The power may not return until early next week for some Vermont homeowners. And Gov. Peter Shumlin, D-Vermont, announced Thursday the state will apply for federal disaster aid to help pay for the outage repairs.
About 1,260 customers were without electricity as of 6 p.m. Thursday, most in hard-hit Franklin County. That figure is down from a total of more than 70,000 who lost service at one point or another since Saturday. But numbers did rise Thursday afternoon as fresh snow further weighed down trees coated in ice. Crews are working around the clock and town officials say all the extra effort needs to be repeated when the weather won't break.
"There's no doubt it's a disaster area," said Garry Atherton, the public works director for Enosburgh Village.
Running on little sleep and sacrificing holiday time with family and friends, crews work around the clock to restore power in Franklin County.
"We were out Tuesday, all day. We were out yesterday all day until dark. And we're back out here today. We gotta do what we gotta do," said Ronald Rich of Rich's Tree Service.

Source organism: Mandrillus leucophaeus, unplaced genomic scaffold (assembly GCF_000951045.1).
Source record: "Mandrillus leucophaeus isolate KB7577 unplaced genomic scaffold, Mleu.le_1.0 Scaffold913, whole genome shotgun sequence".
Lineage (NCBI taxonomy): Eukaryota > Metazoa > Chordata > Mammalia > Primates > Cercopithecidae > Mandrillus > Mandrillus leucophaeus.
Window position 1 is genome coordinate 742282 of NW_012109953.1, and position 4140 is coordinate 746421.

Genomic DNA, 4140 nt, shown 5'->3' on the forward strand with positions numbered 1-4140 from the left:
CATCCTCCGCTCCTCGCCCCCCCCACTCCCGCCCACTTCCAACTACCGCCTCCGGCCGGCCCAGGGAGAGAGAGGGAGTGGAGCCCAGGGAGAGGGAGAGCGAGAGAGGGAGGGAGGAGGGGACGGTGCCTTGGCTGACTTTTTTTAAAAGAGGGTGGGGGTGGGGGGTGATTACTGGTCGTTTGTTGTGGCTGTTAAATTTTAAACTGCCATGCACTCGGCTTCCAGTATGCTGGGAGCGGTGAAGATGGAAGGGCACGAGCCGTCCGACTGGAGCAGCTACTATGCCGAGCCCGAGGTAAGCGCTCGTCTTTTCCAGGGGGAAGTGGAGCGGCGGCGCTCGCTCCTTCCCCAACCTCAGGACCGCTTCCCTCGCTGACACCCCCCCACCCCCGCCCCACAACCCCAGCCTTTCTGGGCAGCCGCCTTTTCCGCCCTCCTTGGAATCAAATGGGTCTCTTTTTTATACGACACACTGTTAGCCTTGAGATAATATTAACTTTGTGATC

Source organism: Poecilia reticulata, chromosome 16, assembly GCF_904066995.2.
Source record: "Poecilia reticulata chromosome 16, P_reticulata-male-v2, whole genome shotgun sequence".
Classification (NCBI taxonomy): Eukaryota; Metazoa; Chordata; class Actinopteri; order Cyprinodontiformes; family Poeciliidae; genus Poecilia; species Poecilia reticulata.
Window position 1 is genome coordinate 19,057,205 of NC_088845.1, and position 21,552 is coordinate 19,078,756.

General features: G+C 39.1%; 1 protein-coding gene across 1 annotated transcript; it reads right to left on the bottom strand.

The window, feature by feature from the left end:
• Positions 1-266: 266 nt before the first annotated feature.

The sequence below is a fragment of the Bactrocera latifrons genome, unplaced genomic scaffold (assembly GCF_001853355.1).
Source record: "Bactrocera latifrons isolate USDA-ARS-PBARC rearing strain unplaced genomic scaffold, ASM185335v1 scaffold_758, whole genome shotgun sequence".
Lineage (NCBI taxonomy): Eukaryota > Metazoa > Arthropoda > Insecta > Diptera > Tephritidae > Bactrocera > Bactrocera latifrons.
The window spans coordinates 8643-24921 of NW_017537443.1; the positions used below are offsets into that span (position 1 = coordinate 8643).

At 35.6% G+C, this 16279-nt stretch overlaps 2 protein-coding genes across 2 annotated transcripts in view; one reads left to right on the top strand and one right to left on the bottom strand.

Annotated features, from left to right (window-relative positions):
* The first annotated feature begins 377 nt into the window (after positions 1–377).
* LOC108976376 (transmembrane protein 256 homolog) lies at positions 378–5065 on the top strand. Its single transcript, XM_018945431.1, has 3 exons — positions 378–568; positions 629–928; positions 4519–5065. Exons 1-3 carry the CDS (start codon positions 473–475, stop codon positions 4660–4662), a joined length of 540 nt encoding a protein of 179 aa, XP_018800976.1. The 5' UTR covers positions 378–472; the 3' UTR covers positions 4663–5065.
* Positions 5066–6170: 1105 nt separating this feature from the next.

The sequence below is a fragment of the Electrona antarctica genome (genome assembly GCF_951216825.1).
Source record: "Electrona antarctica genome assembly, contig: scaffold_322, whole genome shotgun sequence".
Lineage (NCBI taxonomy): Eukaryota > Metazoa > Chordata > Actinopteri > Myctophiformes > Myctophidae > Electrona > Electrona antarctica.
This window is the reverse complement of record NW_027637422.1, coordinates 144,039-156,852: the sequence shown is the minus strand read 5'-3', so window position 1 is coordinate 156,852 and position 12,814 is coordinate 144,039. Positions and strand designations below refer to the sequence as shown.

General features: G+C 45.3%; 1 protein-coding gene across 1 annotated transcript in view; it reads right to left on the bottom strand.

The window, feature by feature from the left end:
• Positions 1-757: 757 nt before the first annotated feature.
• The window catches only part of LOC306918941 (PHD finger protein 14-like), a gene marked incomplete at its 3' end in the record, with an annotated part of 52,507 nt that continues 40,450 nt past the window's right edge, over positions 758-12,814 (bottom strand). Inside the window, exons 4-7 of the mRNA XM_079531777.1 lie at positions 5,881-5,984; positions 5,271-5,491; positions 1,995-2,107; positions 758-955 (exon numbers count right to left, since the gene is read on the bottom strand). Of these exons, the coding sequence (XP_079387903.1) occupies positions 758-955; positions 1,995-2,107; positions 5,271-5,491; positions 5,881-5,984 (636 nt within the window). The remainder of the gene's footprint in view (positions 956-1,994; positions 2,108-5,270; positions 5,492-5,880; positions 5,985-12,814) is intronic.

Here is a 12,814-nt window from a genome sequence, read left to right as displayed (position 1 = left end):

Each flake and gust of wind threatens to create new problems as already strained limbs bear more weight.
"It's not just going through there once. A lot of times once they get through-- especially with the weather we're having now-- the power goes back out where you have been before and you've just got to revisit the area," Atherton said.
Atherton says those on the outer edges of town likely face a wait time measured in days not hours.
"The last of our customers definitely could be looking at least at the end of the weekend, more likely than not, later than that," he said.
Across the area a few hundred remain powerless, but the Red Cross closed the final emergency shelter late Christmas Day.
Earlier in the week, when more than 40,000 statewide lacked power, the shelters had a small but steady number of residents bunking down.
"But then we saw the decline down to the number of zero. A lot of that oftentimes is folks have pretty well set themselves up in their homes and many are running off generators that still don't have electricity," said Timothy Stetson of the Red Cross.
Generators aren't only heating and lighting homes, they're also reopening lines of communication by adding power to land lines where cellphone coverage isn't great. Official aid arrives from New Hampshire, New York, and Massachusetts daily. Neighbors with the means to help, lend a plow.
"We've always been neighborly up here on the hill, kind of to be expected. But we help each other out," said John Johnson of Sheldon.
The neighborhood will need all the help it can get. Along with the short-term concerns, maple syrup season could be sticky with broken trees, taps and lines.
Local officials say they hope to receive federal disaster funds to help with their budgets. Late Thursday, Gov. Shumlin asked the Federal Emergency Management Agency to assess damage in Caledonia, Chittenden, Essex, Franklin, Grand Isle, Lamoille and Orleans counties.